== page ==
Yesterday I finally headed to the town of Gualaceo, (pronounced gWahl-ah-say-oh) about 50 minutes southeast of Cuenca. The small town is at lower elevation and in a valley, so it can get hotter than Cuenca. We were lucky on this day, as we got a sunny day to spend the Sunday afternoon. The bus to Gualaceo only cost 60 cents (70 on the way back) and we were soon on our way to town.
The town is known for the market on Sunday, where you can buy every type of fruit and vegetable you’ve ever heard of, and then some. I went with my student Gaby, who was amazed that I didn’t know so many of the fruits she was asking me about. She was also surprised that I was surprised that there are red bananas. In Ecuador there are 8 different kinds of bananas, but back in the United States we can only get the same old type.
Getting off the bus around 11 am, we walked down to the Rio Gualaceo, where families have barbecues on Sunday afternoons. It was a peaceful and relaxing walk, with the river providing a cool relief from the already strong sun. I’d brought sunblock and a hat, but not wanting to deal with them, I ignored the warnings and by the time I got home I was red and burned.
We crossed the shaky bridge to the other side of the river where thatch huts were set up for larger parties, and then we walked around a playground for a few minutes. Gaby is a tourism student, so she was pointing out the different flowers and birds that we saw or heard. We crossed the larger bridge on the other side of the fields and headed back towards the fruit and vegetable market in town.
There we walked around and shopped around for a good price on a fruit called Reina Claudia, which is like a small plum, but yet is somehow different. Buying 10 for $1, we also picked up another green fruit shaped like a pear, but also not exactly a pear. Checking out the center of town and the cathedral, it was now close to 12:30 pm, and we decided to get some lunch. Gualaceo is also known for it’s chancho, or pig meat. We went to a different market where it seemed like the entire town was eating lunch at the same time.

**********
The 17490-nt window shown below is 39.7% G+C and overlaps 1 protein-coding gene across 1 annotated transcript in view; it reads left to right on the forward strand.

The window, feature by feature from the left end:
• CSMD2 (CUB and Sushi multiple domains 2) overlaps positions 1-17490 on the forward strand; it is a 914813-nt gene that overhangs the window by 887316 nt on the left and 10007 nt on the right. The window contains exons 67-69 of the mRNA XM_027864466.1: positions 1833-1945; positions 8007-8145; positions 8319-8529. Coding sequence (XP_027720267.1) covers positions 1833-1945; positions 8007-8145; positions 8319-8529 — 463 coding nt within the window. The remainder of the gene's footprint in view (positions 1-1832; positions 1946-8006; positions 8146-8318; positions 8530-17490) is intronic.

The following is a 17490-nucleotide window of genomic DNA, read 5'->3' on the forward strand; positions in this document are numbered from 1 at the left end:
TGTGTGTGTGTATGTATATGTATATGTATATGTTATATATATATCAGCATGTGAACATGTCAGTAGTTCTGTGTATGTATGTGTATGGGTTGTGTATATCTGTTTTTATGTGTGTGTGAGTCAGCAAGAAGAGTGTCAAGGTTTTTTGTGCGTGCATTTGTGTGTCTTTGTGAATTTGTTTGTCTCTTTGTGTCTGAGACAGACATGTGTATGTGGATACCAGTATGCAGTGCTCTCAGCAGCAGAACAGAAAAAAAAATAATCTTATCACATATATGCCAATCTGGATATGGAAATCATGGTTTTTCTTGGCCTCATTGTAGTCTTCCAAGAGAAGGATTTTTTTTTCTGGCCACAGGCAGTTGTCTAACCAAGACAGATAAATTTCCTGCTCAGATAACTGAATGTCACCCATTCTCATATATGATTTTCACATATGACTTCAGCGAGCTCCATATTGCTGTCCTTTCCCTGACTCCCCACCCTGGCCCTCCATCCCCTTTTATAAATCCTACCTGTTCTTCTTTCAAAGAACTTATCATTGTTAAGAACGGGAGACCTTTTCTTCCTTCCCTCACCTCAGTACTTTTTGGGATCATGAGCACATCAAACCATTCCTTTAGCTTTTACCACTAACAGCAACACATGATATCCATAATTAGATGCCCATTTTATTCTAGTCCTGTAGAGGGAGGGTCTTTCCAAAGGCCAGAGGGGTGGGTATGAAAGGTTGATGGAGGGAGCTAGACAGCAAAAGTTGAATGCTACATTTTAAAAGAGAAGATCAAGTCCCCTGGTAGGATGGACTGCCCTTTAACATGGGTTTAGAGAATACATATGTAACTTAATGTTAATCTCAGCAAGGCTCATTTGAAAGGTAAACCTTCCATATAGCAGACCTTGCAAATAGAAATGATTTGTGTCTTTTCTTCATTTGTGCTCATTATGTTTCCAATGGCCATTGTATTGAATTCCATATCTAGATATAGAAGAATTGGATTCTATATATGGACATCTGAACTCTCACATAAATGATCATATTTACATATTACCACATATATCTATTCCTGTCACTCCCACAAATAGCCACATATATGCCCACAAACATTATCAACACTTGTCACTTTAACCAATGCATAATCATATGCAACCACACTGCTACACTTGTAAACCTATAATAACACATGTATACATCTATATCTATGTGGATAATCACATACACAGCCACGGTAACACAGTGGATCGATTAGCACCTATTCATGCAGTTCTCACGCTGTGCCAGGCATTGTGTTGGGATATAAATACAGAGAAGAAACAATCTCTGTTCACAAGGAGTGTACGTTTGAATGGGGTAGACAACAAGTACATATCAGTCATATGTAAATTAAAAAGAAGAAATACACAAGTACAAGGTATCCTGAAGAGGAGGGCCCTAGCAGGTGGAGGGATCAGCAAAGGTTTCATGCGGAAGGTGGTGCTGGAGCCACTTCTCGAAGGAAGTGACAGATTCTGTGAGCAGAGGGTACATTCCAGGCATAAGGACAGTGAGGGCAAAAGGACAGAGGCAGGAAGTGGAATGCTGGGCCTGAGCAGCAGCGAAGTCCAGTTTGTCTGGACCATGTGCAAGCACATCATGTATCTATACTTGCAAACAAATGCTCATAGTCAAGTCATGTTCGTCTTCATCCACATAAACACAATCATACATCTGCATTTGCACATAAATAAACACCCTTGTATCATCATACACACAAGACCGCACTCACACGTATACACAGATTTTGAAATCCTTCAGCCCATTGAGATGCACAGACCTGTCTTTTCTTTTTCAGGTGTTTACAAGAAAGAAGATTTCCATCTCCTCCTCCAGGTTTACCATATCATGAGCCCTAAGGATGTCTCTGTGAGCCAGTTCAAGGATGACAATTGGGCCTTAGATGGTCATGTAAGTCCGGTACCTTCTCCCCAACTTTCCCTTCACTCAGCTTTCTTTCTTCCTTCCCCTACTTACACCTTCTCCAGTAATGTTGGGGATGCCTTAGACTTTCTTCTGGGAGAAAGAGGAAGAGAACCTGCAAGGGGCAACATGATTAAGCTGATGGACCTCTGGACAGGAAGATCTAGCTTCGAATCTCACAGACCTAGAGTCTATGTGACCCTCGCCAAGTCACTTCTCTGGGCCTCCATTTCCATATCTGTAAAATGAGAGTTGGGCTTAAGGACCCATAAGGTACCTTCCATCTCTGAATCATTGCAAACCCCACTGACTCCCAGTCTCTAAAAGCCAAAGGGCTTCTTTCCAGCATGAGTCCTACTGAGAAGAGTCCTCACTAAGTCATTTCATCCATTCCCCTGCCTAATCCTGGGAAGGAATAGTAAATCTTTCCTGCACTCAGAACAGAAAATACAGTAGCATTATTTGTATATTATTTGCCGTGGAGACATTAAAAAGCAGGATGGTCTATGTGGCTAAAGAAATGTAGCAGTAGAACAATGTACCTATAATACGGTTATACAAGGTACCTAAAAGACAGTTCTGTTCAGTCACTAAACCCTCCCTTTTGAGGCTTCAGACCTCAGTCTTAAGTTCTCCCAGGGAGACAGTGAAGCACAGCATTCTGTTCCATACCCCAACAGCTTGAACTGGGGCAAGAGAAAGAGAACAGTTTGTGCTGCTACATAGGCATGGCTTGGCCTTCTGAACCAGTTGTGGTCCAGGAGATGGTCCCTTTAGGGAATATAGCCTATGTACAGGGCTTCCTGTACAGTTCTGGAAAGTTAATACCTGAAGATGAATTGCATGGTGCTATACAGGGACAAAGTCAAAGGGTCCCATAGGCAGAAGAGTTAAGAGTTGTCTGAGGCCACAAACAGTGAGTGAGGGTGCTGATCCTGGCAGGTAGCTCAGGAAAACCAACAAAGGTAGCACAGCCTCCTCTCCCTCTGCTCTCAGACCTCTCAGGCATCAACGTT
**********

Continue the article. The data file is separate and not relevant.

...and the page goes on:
There were different sections for chicken, cuy, beef, pig, vegetables, juices, and a number of other different meat groups. We walked around to the hornado chancho section where a number of different women were begging us to take samples of their meat. We finally settled on a woman who was near an empty table, sampled the meat and agreed. For $2 she piled on meat, mote (corn), 2 potato cakes, onions and tomatoes. We also got freshly squeezed coconut juice.
The meat was delicious and juicy, though I did have in the back of my head the question of whether or not I’d get sick, and as of yet I am feeling fine. After the meal we were pretty tired, so we headed back to the river and found a spot in the shade under a tree. There we crashed in a chancho coma, napping and waking up every few minutes when a dog ran by. Gaby wanted to try the fruit but we needed water to wash it off. No one was walking by selling water, strangely enough, so we eventually had to head back into town to buy some water. Along the way we could smell the different barbecues from all of the families on the river banks.
Once water was bought, the fruit was washed off and sampled. The Reina Claudia was good and dripped red juice all over my fingers, down onto the pavement. Next we went further into town to a bakery to buy some traditional Gualaceo ice cream. The ice cream is in a cone shape on a wooden stick, and is actually just frozen milk from the town. You can get ice cream like this all over Ecuador, but this type was special to the town, and can’t be purchased anywhere else. It was sweet and good, but to me tasted like the other types.
We headed back to the bus station and got the last two tickets for seats on the bus just as it was taking off for Cuenca. Looking at it from a different perspective, we didn’t do a whole lot, but I had a great day nonetheless. And tomorrow, I’ll be leaving for Santiago, Chile via Lima, Peru via Guayaquil, Ecuador. I’ll try to do some blogging from Chile, so keep checking in.
Above: Red bananas, chancho (pig meat), a boy eating a banana while his puppy sniffs the fruit, more fruit at the market